Compared with today’s advanced technology, it is impressive to consider all of the developments the industrial battery charger industry has seen since 1917. When the industry began nearly 100 years ago, battery chargers basically consisted of a motor that generated an electrical charge. They were all mechanical and very inefficient.
While times have changed and assembly lines have been updated with the latest technology, the early adapters of battery charging technology developed the core methods that are still used today.
Due to new technologies, employers today are looking for highly skilled workers educated in science and trained in technology, who can operate advanced electronic equipment, give engineers proper feedback on process changes and assist with process improvements.
Improved data collection, application of precise controls and high efficiency now serve as the cornerstones for battery charger technology. Fleet management and cloud-based software are also vital to maximizing warehouse efficiency, as these solutions allow operators to see the status of which batteries are losing charge.
Furthermore, significant progress has been made in the last few decades with displays and user interface, starting from simple analog meters and mechanical timers to the now endless menus for precise control and displays. Strong innovation in data storage has been made to make charger and battery history available to browse in order to efficiently manage a fleet. The technology went from “not available” to providing endless amounts of data for evaluation.
The purpose of motive battery chargers
The purpose of a motive battery charger is to charge the battery to keep the material handling equipment moving, maintain the battery to maximize the uptime, maintain the battery to maximize the lifetime and interact with battery devices to store battery information to help manage a fleet of batteries.
Charging termination types and methods
The three dominant charging termination types include voltage time, which almost always results in overcharge; DV/DT, which works well until batteries are left at a low state of charge; and target voltage, which must be adjusted with battery temperature and aging. All termination methods are estimates, therefore, strong preventative maintenance is required with current technologies to maximize uptime and battery lifetime.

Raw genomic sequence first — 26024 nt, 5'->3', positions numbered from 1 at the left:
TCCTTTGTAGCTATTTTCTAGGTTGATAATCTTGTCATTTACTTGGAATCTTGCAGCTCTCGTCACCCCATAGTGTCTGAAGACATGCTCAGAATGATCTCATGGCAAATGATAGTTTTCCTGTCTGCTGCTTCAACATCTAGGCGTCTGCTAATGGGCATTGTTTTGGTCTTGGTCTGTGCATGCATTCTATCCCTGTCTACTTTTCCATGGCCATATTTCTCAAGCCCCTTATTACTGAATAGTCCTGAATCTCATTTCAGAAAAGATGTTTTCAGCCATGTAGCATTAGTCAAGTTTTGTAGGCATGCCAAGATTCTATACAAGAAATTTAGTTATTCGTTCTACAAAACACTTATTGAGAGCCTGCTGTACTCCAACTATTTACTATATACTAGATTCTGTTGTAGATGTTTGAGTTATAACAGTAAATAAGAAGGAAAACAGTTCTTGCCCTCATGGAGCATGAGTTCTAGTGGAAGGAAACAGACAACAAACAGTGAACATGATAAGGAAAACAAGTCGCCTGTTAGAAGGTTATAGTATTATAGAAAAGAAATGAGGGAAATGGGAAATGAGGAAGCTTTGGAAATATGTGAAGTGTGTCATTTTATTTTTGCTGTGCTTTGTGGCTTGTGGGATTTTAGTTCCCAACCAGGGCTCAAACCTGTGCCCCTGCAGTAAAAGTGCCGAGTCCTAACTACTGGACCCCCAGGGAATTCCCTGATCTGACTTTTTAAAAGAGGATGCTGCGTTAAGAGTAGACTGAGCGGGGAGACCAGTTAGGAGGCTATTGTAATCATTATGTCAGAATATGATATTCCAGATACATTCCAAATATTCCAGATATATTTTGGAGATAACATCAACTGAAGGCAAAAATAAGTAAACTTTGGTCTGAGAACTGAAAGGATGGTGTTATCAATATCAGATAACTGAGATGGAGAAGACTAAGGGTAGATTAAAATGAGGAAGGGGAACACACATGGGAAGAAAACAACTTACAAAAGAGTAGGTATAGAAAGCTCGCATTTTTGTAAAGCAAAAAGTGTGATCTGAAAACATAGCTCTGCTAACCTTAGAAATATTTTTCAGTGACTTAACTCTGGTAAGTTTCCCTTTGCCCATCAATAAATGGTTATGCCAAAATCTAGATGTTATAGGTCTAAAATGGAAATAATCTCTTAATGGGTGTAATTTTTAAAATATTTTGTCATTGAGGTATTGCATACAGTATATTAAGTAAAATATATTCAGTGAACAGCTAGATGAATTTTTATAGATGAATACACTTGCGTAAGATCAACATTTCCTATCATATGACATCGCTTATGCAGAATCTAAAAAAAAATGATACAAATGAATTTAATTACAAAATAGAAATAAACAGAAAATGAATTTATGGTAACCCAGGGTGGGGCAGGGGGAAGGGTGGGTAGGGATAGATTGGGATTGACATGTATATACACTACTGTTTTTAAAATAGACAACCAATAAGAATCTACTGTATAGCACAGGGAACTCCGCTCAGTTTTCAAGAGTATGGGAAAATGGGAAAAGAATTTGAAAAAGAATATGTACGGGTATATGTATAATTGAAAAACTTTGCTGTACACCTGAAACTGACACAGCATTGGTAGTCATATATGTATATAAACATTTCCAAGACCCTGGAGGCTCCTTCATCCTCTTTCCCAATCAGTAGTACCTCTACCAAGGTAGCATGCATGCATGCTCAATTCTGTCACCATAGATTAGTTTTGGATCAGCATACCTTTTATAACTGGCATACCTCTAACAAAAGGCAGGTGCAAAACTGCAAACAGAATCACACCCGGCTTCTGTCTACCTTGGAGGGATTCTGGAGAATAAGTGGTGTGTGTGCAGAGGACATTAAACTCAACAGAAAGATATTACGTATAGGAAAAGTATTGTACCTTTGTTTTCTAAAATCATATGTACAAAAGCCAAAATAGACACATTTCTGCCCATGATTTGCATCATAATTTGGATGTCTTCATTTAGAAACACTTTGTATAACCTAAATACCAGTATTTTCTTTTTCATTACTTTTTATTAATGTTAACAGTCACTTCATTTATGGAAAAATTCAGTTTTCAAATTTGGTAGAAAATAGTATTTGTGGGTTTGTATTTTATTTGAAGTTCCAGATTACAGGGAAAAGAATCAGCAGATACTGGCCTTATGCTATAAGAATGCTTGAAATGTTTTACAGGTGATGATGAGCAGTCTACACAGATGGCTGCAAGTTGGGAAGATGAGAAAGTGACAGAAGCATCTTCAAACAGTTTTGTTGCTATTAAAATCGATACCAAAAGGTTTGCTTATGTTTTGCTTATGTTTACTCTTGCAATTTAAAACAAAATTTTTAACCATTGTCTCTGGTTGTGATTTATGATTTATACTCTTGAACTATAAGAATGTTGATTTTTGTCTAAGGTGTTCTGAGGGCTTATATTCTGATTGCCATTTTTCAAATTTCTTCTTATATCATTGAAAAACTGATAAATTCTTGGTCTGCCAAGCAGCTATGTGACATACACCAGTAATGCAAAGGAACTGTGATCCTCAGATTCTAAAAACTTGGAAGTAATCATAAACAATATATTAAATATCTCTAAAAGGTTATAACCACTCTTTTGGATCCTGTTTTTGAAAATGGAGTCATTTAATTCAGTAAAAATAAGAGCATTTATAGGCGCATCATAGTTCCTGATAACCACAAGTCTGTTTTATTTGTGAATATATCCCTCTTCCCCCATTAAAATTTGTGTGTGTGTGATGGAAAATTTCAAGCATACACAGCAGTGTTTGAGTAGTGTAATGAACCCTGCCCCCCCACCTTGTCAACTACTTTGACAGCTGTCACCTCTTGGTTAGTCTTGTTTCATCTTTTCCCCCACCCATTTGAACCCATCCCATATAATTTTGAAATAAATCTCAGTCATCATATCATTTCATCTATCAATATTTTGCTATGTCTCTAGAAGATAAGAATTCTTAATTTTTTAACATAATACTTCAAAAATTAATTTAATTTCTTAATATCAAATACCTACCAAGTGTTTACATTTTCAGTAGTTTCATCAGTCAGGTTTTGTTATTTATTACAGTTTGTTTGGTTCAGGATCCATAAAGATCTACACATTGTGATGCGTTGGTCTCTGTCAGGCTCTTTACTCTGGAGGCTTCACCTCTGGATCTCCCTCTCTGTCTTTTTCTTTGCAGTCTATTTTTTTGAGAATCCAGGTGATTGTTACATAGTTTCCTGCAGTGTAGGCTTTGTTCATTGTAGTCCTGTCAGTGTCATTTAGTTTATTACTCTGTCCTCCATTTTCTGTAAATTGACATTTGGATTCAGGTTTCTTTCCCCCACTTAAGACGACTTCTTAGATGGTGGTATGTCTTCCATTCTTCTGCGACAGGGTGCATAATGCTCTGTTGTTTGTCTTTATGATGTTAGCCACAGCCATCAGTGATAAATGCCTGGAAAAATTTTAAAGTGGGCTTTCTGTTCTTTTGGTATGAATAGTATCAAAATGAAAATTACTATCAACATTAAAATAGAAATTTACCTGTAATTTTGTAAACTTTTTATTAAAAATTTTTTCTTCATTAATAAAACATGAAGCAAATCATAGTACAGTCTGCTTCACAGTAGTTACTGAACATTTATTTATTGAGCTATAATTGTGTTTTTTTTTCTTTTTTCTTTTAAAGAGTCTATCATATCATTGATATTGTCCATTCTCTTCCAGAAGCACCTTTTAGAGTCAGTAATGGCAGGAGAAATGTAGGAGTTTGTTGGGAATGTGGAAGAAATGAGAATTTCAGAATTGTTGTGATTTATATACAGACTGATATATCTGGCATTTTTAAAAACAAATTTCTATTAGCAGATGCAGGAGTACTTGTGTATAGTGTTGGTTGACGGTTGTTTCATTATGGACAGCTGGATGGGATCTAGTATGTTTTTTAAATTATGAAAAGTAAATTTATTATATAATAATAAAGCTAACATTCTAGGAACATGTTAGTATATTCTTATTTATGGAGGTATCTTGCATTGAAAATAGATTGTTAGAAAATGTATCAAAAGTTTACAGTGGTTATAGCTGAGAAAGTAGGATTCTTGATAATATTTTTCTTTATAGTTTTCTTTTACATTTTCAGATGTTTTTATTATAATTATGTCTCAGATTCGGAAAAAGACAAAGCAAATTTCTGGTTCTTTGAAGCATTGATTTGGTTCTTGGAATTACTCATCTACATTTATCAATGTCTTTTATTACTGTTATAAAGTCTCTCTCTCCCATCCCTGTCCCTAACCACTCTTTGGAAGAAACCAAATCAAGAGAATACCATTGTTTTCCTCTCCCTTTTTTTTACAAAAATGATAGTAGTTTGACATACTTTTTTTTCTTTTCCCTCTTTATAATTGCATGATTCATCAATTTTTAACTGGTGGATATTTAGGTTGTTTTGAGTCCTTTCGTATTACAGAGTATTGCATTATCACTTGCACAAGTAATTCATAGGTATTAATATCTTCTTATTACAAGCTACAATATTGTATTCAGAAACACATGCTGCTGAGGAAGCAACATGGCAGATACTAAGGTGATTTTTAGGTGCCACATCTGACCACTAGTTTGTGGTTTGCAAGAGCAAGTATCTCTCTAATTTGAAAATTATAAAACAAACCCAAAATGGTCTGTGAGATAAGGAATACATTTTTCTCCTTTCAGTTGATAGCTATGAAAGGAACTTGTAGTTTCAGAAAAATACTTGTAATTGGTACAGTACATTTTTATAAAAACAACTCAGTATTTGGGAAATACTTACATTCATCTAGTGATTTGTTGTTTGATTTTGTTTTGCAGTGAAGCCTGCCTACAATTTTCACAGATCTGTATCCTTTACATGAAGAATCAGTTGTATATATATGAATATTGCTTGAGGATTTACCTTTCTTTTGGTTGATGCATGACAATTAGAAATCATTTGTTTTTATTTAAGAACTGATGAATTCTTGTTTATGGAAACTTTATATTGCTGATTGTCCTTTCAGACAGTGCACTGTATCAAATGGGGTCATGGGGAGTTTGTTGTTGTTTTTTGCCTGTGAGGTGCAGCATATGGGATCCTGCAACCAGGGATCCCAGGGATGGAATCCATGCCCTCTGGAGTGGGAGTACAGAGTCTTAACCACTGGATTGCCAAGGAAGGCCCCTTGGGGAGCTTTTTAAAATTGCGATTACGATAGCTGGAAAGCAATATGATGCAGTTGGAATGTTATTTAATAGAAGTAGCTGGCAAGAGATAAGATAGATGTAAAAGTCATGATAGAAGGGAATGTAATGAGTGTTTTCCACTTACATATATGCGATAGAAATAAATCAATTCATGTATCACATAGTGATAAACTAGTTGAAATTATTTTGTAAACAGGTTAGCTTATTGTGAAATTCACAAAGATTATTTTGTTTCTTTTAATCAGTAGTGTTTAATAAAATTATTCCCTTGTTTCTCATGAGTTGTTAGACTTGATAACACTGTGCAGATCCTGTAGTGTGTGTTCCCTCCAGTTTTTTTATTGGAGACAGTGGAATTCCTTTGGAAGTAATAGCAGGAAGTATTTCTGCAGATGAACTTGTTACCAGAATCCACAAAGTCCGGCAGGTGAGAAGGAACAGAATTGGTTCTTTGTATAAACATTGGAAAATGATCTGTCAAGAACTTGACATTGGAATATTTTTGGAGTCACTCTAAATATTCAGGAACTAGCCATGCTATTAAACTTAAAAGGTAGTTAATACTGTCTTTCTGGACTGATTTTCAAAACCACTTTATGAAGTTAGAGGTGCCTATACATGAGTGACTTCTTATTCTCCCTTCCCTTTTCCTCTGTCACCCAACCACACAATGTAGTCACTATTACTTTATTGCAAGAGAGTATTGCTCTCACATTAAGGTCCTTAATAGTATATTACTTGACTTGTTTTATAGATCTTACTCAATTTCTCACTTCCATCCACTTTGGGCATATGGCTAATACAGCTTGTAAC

What can be measured during the charge curve?
Common measures include cell balance, volts per cell, electrolyte temperature and electrolyte level. A proposed new measure takes into account the electrolyte’s specific gravity—the ratio of the weight of the battery electrolyte as compared to an equal volume of water. It is said to be the most accurate measure of state of charge.
True management of a battery
Using the new specific gravity value and all other common measurements, the envisioned battery management system can actively manage the battery over its entire lifetime. Steps in managing a battery include charging using a specific gravity and managing equalize schedules, temperatures and the amount of recharge in opportunity charge applications.
Effects of not charging properly
Overcharging a battery reduces battery life and comes with higher energy costs. Having an accurate measurement of undercharge minimizes sulfation, the damage caused when large crystalline deposits build up inside the battery, reducing battery life, capacity and its ability to accept a charge. An accurate measurement of battery charge will prevent frequent motive battery charging, minimize costly battery replacements and take manufacturing and warehousing operations to a new level of efficiency.
What technology innovation is needed?
The goal for advancing battery charging and management innovation is to develop the technology to the point where it is intelligent enough to require little to no supervision.
We need to manage batteries to:
1. Make them last as long as possible.
2. Ensure the most uptime possible.
3. Use the least amount of power possible.
- The battery management system should not require a user to adjust settings throughout the battery’s life.
- The battery management system should recover a fleet of existing batteries from a mismanaged condition.
- The battery management system should constantly track battery conditions to ensure the charger terminates on target.
New battery management innovations could increase both uptime and battery life dramatically. Battery management systems with upgraded instrumentation could provide true state of charge for every charge cycle. Ultimately, the goal is less downtime, less required maintenance, longer usage cycle and lower energy costs, which results in lower total cost of ownership.